Stojkoski, Viktor, et al. Multidimensional Economic Complexity and Inclusive Green Growth. Communications Earth & Environment. 4/130, 2023. Center for Collective Learning, University of Toulouse, including Cesar Hildago (search) make note that present endeavors are not able to consider active trade data so fall short, e.g. income inequalities. Their work results in an animate geography of commerce, sensitive technologies and sustainable studies. A special validity is achieved by a deliberate intentional facility of a group intelligence.
The Center for Collective Learning is an interdisciplinary laboratory working on economic complexity, the ethics of artificial intelligence, and digital democracy. The CCL is composed of a highly motivated team of scientists, scholars, and entrepreneurs based at the Artificial and Natural Intelligence Institute (ANITI) of the University of Toulouse and at the Corvinus Institute of Advanced Studies (CIAS) in Budapest.
Strassmann, Diana. Editorial: Feminist Economics – It Flourishes. Feminist Economics. 10/3, 2004. This journal and associated books advocate a quite different economy from the destructive obsession with material wealth and social power. A typical paper contends that egalitarian “social provisioning” should be a primary concern, if we truly care about the well-being children, women, and men within a sustainable biosphere.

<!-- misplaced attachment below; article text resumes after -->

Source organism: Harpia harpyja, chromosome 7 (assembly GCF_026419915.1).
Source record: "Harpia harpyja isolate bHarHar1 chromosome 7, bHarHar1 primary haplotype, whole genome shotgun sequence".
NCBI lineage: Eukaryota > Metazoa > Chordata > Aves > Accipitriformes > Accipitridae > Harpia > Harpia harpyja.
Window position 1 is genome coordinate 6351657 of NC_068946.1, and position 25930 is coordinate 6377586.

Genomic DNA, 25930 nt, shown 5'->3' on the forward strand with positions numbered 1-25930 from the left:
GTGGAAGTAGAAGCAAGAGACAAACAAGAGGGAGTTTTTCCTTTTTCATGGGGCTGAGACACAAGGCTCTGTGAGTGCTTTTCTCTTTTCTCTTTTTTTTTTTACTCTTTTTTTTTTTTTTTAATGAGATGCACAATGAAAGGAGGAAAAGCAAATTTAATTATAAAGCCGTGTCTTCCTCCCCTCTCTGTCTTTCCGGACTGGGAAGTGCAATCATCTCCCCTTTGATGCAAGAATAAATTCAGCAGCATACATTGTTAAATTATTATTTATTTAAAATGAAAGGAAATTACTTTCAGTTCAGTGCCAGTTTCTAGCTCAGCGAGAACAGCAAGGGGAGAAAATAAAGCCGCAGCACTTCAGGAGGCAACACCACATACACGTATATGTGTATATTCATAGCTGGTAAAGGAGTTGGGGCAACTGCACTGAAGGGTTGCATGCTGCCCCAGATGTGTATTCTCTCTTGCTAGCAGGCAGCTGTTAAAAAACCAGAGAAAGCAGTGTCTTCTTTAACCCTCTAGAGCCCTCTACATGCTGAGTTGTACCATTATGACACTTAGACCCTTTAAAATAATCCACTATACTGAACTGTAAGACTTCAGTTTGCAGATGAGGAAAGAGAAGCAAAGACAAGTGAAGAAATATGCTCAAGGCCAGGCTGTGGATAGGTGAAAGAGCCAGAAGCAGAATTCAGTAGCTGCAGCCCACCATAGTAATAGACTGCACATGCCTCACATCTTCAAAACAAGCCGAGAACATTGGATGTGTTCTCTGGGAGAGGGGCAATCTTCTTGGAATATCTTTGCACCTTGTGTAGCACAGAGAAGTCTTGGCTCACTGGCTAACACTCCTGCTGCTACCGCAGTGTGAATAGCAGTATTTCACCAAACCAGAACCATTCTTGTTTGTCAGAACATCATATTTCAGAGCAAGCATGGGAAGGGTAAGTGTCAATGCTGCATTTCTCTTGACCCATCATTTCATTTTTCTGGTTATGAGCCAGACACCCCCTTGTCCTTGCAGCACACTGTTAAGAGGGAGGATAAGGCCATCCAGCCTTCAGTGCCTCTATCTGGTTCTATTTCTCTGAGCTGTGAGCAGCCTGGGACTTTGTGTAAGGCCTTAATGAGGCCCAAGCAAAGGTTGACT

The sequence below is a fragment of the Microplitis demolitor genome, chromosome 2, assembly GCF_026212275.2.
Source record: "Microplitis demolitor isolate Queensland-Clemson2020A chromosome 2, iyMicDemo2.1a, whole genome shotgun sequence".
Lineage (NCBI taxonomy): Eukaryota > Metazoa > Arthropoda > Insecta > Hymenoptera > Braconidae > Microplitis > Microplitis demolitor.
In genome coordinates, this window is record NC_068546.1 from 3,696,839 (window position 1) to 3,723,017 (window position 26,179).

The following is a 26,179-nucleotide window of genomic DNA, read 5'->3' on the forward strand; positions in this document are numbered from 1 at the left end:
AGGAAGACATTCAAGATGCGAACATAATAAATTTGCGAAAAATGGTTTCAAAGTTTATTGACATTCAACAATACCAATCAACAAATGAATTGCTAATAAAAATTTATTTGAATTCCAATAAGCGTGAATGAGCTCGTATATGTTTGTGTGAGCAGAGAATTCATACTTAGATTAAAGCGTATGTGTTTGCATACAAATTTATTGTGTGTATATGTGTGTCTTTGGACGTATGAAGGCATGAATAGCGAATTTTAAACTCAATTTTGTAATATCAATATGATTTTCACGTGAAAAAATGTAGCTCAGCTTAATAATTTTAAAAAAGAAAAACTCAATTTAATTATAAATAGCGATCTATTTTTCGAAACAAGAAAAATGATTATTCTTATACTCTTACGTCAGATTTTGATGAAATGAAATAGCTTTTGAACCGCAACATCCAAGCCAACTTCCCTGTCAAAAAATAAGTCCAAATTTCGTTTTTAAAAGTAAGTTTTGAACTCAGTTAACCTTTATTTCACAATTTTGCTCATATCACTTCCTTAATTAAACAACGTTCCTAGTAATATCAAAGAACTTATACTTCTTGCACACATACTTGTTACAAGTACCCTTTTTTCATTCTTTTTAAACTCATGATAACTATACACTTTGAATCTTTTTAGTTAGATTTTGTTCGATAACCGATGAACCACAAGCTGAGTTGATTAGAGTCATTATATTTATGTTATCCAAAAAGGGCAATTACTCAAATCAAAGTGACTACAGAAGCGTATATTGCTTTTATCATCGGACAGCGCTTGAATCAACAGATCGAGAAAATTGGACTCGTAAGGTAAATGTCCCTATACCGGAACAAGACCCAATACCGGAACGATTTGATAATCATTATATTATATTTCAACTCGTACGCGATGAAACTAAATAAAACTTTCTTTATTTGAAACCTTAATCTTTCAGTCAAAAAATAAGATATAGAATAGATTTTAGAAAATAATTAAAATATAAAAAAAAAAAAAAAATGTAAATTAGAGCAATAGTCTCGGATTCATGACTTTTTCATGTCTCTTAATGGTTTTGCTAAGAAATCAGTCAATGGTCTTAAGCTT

Swimme, Brian and Thomas Berry. The Universe Story. San Francisco: Harper Collins, 1992. Chapter 13 and the Epilogue envision an “Ecozoic Era” of communal, sustainable rapport between peoples, cultures, all diverse creatures and bioregions if we are to survive, fulfill and celebrate a prodigious, still developing creation.
Without entrancement within this new context of existence it is unlikely that the human community will have the psychic energy needed for the renewal of the Earth. (268)
Taverne, Dick. The March of Unreason: Science, Democracy and the New Fundamentalism. Oxford: Oxford University Press, 2005. A reasonable case that Western societies are increasingly beset by an irrational intolerance and disregard of evidence. This results in a categorical rejection of genetically modified (GM) foods, globalization, capitalism, vaccines, etc. without even study of these multifaceted issues. In the case of GM crops, for a third-world land where its indigenous populace gets sick from untreated rice because of insect toxins, a successful, well researched strain of rice resistant to this blight is presently blocked by protests. On the other hand, rapacious corporate policies are surely to be opposed. A timely discussion of this contentious area.